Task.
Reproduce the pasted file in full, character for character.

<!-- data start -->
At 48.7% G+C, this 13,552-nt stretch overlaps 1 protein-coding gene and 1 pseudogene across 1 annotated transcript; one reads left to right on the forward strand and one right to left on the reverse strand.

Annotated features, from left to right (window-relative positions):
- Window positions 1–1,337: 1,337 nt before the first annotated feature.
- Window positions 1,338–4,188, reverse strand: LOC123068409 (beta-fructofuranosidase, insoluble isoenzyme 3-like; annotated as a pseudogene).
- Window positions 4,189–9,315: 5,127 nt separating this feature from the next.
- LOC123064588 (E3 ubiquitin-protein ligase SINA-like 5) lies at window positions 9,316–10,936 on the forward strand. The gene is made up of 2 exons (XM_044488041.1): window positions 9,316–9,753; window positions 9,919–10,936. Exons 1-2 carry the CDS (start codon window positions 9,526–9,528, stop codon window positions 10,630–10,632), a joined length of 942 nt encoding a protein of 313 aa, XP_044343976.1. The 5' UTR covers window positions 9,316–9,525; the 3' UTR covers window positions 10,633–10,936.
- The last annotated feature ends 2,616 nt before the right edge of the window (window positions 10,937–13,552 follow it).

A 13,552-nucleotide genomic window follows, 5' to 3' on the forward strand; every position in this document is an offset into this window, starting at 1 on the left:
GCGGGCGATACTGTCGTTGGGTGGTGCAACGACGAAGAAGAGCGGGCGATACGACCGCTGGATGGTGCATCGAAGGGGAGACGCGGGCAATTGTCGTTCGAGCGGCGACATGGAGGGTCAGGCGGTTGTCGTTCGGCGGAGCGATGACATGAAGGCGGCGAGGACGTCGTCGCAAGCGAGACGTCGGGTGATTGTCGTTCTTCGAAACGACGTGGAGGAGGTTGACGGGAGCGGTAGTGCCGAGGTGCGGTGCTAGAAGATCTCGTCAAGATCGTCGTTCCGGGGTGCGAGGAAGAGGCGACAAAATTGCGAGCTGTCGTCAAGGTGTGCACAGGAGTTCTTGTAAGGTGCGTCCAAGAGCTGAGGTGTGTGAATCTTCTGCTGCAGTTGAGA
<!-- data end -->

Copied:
At 48.7% G+C, this 13,552-nt stretch overlaps 1 protein-coding gene and 1 pseudogene across 1 annotated transcript; one reads left to right on the forward strand and one right to left on the reverse strand.

Annotated features, from left to right (window-relative positions):
- Window positions 1–1,337: 1,337 nt before the first annotated feature.
- Window positions 1,338–4,188, reverse strand: LOC123068409 (beta-fructofuranosidase, insoluble isoenzyme 3-like; annotated as a pseudogene).
- Window positions 4,189–9,315: 5,127 nt separating this feature from the next.
- LOC123064588 (E3 ubiquitin-protein ligase SINA-like 5) lies at window positions 9,316–10,936 on the forward strand. The gene is made up of 2 exons (XM_044488041.1): window positions 9,316–9,753; window positions 9,919–10,936. Exons 1-2 carry the CDS (start codon window positions 9,526–9,528, stop codon window positions 10,630–10,632), a joined length of 942 nt encoding a protein of 313 aa, XP_044343976.1. The 5' UTR covers window positions 9,316–9,525; the 3' UTR covers window positions 10,633–10,936.
- The last annotated feature ends 2,616 nt before the right edge of the window (window positions 10,937–13,552 follow it).

A 13,552-nucleotide genomic window follows, 5' to 3' on the forward strand; every position in this document is an offset into this window, starting at 1 on the left:
GCGGGCGATACTGTCGTTGGGTGGTGCAACGACGAAGAAGAGCGGGCGATACGACCGCTGGATGGTGCATCGAAGGGGAGACGCGGGCAATTGTCGTTCGAGCGGCGACATGGAGGGTCAGGCGGTTGTCGTTCGGCGGAGCGATGACATGAAGGCGGCGAGGACGTCGTCGCAAGCGAGACGTCGGGTGATTGTCGTTCTTCGAAACGACGTGGAGGAGGTTGACGGGAGCGGTAGTGCCGAGGTGCGGTGCTAGAAGATCTCGTCAAGATCGTCGTTCCGGGGTGCGAGGAAGAGGCGACAAAATTGCGAGCTGTCGTCAAGGTGTGCACAGGAGTTCTTGTAAGGTGCGTCCAAGAGCTGAGGTGTGTGAATCTTCTGCTGCAGTTGAGA